Survival Is Increasingly Dependent on a Willingness to Integrate With Suppliers Reliability Growth Margin ProductDifferentiation 13. Benefits ofIntegrating Supply Chains Copyright 1997 The Supply-Chain Council 15662Module 4 14. Quantifiable time and quality benefits can be dollarized and carried to the bottom line Delivery Performance Inventory Reduction Fulfillment Cycle Time Forecast Accuracy Overall Productivity Lower Supply-Chain Costs Fill Rates Improved Capacity Realization 16% 28% Improvement 25% 60% Improvement 30% 50% Improvement 25% 80% Improvement 10% 16% Improvement 25% 50% Improvement 20% 30% Improvement 10% 20% Improvement Typical Quantified Benefits from Integrating the Supply Chain Source: 1997 PRTM ISC Benchmark Study 15. Supplier involvement is linked directly to time, quality, and cost improvements

  • Time is now a competitive weapon
    • Reduced development cycle-times
    • Higher responsiveness due to reduced source/makecycle times
  • Quality is assured vs. controlled
    • Better product designs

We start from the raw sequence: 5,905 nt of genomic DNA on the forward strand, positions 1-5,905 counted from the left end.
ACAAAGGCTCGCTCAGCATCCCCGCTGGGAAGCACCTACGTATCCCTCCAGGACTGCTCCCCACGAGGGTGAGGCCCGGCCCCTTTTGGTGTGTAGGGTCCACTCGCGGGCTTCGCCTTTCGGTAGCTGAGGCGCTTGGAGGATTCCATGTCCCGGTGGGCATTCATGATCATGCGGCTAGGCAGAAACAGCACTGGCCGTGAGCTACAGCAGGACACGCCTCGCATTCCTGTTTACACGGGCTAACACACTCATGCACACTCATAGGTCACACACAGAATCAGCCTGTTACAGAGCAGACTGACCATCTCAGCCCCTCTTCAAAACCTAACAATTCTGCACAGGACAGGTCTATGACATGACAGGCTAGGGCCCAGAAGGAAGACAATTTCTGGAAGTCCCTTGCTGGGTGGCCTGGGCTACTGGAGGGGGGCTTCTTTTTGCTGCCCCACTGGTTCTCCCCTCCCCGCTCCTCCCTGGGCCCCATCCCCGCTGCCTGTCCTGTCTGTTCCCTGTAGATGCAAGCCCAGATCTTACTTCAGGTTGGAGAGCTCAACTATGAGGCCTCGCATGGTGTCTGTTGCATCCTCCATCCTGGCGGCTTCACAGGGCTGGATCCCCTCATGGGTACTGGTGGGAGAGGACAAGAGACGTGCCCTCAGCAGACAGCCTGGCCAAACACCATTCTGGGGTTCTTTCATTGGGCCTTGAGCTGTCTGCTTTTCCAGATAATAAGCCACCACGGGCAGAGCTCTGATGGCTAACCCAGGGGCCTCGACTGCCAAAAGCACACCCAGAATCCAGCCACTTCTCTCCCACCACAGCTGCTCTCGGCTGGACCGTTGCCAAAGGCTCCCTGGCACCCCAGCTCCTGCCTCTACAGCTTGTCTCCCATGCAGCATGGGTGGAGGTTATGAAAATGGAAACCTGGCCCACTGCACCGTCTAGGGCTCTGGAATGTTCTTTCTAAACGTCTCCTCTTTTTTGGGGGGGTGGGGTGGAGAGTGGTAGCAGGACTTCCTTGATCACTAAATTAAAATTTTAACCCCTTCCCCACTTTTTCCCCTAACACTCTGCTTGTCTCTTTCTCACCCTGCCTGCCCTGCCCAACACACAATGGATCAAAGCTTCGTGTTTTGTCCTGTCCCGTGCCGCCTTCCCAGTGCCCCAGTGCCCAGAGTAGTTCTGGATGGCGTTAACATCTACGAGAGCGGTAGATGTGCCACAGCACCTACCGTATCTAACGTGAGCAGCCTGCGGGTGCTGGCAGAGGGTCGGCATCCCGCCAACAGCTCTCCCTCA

• Better fit for use
    • Higher product and process yields
  • Cost is jointly managed down
    • Development cost significantly reduced
    • Cost of quality is less (material acquisition cost)
    • Inventory carrying cost drastically reduced

S S 16. Integrating the supply chain creates awin-win environment

  • Improved working environment
  • Mutual awareness of business needs and improvements
  • Improved speed and consistency indecision-making
  • Common supply-chain language that facilitates communications
  • Creation of a true virtual chain of chains
  • Improved customer satisfaction due to improved responsiveness

17. What does Integration Mean? Copyright 1997 The Supply-Chain Council 15662Module 4 18. Planning links suppliers and customers supply-chain management processes

  • Each intersection of two execution processes(Source-Make-Deliver) is a link in the supply chain
  • Planning processes manage these customer-supplier relationships

Customer and Supplier Supply Chain Customer and Supplier Customer and Supplier Plan Plan Plan Plan Source Make Deliver Manages relationship with supplier Manages source/make relationship Manages make/deliver relationship Manages relationship with customer 19. Supply-chain integration is based on sharing

  • Shared obje